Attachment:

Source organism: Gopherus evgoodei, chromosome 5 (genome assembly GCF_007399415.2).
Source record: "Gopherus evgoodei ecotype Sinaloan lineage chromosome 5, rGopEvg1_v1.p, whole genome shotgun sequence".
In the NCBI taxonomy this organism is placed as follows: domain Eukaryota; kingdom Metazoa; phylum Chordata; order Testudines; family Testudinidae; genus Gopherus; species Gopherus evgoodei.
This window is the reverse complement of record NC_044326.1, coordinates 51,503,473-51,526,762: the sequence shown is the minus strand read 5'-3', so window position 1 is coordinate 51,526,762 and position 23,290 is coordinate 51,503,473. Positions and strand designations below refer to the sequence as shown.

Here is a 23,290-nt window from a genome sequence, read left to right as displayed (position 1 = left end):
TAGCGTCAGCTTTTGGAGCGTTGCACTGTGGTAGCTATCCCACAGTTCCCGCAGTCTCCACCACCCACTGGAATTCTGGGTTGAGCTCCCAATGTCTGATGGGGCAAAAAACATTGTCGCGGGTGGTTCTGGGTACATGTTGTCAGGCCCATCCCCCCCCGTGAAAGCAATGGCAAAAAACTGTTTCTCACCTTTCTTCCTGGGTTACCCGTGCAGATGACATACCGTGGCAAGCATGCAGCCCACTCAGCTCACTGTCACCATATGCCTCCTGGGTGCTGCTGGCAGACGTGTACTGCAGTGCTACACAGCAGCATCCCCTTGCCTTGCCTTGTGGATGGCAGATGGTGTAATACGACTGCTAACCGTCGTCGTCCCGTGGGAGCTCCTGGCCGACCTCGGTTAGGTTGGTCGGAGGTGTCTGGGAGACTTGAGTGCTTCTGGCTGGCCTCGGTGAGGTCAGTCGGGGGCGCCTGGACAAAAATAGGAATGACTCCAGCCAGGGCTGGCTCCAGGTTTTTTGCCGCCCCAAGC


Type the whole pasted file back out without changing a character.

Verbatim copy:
Source organism: Gopherus evgoodei, chromosome 5 (genome assembly GCF_007399415.2).
Source record: "Gopherus evgoodei ecotype Sinaloan lineage chromosome 5, rGopEvg1_v1.p, whole genome shotgun sequence".
In the NCBI taxonomy this organism is placed as follows: domain Eukaryota; kingdom Metazoa; phylum Chordata; order Testudines; family Testudinidae; genus Gopherus; species Gopherus evgoodei.
This window is the reverse complement of record NC_044326.1, coordinates 51,503,473-51,526,762: the sequence shown is the minus strand read 5'-3', so window position 1 is coordinate 51,526,762 and position 23,290 is coordinate 51,503,473. Positions and strand designations below refer to the sequence as shown.

Here is a 23,290-nt window from a genome sequence, read left to right as displayed (position 1 = left end):
TAGCGTCAGCTTTTGGAGCGTTGCACTGTGGTAGCTATCCCACAGTTCCCGCAGTCTCCACCACCCACTGGAATTCTGGGTTGAGCTCCCAATGTCTGATGGGGCAAAAAACATTGTCGCGGGTGGTTCTGGGTACATGTTGTCAGGCCCATCCCCCCCCGTGAAAGCAATGGCAAAAAACTGTTTCTCACCTTTCTTCCTGGGTTACCCGTGCAGATGACATACCGTGGCAAGCATGCAGCCCACTCAGCTCACTGTCACCATATGCCTCCTGGGTGCTGCTGGCAGACGTGTACTGCAGTGCTACACAGCAGCATCCCCTTGCCTTGCCTTGTGGATGGCAGATGGTGTAATACGACTGCTAACCGTCGTCGTCCCGTGGGAGCTCCTGGCCGACCTCGGTTAGGTTGGTCGGAGGTGTCTGGGAGACTTGAGTGCTTCTGGCTGGCCTCGGTGAGGTCAGTCGGGGGCGCCTGGACAAAAATAGGAATGACTCCAGCCAGGGCTGGCTCCAGGTTTTTTGCCGCCCCAAGC